the end of all our exploring will be to arrive where we started and know the place for the first time.
In a speech before Congress last Sunday Raul Castro reminded me of Charlton Heston in “The Planet of the Apes”, facing the ruins of the Statue of Liberty in the shores of what he thought was an alien planet. He had merely returned to Earth many years later. In his speech Castro sounded like landing, once more, in Batista’s Cuba implying, candidly, that their revolution had been a geometric turn rather than a radical change, a complete rotation about the Cuban social axis. After almost sixty years characterized by a tragic diáspora, thousands of broken homes, mass killings of dissidents, poverty and hunger, Castro describes a current Cuba essentially similar to the one he once felt should be changed by force. Last Sunday he spoke of intense government corruption and of an ethical crisis in Cuban society “where honesty, decency, shame, decorum and social solidarity have deteriorated significantly”. He spoke of the universal use of “an obscene language, of academic fraud, social tackiness, wholesale extortion” and of a people “less civilized (menos culta) today than in the past”, giving as example the common sight of people urinating in public.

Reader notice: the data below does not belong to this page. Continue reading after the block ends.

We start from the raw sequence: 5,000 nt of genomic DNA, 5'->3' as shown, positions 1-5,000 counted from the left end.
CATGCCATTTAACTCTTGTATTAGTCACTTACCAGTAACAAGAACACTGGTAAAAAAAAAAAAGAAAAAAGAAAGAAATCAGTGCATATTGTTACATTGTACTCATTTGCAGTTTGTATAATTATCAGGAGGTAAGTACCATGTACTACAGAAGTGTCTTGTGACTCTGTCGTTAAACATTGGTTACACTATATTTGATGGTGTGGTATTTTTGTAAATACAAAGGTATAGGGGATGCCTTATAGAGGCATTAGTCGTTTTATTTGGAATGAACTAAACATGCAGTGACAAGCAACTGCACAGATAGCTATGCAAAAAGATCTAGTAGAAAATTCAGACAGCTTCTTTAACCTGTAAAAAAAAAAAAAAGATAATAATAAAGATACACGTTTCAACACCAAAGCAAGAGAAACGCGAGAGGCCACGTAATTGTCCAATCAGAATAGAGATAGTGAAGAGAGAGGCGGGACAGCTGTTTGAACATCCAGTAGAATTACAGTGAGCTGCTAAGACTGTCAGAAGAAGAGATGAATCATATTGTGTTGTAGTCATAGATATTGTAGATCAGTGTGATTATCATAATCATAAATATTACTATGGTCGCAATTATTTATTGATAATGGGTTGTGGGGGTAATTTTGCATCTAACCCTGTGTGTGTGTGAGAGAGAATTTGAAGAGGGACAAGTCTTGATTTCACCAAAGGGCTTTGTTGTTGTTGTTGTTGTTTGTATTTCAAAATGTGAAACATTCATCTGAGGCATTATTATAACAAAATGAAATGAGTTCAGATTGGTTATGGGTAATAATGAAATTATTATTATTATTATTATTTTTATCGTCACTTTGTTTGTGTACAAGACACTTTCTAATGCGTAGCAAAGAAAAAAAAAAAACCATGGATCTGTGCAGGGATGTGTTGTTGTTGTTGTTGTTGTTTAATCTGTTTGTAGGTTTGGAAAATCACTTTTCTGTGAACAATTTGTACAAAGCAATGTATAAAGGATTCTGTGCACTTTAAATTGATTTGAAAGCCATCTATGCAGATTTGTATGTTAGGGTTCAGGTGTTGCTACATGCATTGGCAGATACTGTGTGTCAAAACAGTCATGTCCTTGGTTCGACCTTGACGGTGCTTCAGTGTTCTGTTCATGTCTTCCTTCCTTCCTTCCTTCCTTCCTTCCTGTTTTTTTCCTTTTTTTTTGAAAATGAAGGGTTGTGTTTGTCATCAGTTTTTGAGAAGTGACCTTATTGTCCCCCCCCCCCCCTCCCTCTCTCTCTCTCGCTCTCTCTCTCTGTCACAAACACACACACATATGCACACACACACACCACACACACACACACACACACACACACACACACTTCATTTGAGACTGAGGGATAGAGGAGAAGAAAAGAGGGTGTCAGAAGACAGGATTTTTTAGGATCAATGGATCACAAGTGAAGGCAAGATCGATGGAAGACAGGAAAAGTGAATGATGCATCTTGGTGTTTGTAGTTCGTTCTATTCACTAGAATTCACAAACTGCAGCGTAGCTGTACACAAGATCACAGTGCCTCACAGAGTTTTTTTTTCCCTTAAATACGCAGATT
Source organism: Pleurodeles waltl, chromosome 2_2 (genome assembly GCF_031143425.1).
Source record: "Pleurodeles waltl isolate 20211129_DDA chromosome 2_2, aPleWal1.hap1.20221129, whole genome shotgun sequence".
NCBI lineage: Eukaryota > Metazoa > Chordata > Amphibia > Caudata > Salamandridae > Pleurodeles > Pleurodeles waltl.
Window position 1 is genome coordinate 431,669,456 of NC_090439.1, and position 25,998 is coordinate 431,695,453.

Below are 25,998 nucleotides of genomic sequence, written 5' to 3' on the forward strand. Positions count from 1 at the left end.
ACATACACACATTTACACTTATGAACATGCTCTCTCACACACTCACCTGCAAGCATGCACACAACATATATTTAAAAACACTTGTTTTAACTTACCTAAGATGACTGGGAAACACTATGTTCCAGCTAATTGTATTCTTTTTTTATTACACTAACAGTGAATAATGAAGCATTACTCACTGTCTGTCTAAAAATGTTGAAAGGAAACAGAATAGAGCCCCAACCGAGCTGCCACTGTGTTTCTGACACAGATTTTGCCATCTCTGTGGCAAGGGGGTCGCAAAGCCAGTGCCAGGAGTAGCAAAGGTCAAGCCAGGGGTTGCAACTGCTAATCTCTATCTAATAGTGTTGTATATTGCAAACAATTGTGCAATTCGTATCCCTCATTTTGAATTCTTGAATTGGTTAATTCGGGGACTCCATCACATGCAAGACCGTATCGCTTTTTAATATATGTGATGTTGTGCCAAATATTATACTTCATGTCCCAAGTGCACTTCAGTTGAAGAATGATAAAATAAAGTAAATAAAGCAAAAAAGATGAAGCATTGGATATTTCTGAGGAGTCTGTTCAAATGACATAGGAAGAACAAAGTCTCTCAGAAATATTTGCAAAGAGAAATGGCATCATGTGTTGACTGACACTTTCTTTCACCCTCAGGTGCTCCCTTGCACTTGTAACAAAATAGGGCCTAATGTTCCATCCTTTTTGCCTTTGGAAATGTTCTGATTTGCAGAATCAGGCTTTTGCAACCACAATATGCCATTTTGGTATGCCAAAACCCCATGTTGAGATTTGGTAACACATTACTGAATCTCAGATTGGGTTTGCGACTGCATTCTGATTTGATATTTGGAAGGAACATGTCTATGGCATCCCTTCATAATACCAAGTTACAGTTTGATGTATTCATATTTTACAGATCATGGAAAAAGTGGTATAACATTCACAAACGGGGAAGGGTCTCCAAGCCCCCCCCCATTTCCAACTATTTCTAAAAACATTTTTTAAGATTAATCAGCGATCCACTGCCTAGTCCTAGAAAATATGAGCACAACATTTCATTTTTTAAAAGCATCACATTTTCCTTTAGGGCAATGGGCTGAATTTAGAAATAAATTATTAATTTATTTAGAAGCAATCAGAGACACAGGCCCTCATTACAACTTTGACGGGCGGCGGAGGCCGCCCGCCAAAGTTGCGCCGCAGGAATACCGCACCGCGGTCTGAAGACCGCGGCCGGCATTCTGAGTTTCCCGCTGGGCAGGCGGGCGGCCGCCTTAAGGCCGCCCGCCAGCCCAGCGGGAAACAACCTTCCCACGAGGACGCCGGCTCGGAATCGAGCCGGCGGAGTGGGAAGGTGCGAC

He spoke of the inconvenient parallel currency existing in the island and the low average salary of a government bureaucrat, which is the equivalent of $20 month.
In the final scene of The Planet of the Apes, Heston faces what remains of the statue of Liberty and understands, too late, what has happened. His final words could have been a proper ending for Castro’s speech last Sunday: “ Damn You”.